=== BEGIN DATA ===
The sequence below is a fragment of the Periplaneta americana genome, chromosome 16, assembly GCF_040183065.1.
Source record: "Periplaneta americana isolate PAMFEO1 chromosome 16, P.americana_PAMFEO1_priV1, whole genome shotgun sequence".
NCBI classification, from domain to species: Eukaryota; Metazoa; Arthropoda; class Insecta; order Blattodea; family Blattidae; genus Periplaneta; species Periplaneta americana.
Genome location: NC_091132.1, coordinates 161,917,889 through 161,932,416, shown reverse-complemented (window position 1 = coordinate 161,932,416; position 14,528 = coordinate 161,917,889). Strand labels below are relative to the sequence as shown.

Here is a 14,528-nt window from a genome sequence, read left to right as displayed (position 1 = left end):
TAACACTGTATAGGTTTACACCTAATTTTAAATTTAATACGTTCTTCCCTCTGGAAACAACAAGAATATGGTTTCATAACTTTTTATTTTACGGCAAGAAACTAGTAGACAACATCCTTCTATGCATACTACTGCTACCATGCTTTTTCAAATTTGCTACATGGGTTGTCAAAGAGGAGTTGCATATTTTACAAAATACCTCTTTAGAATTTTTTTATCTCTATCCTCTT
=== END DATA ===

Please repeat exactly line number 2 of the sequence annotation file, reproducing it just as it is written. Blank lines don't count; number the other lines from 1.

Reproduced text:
Source record: "Periplaneta americana isolate PAMFEO1 chromosome 16, P.americana_PAMFEO1_priV1, whole genome shotgun sequence".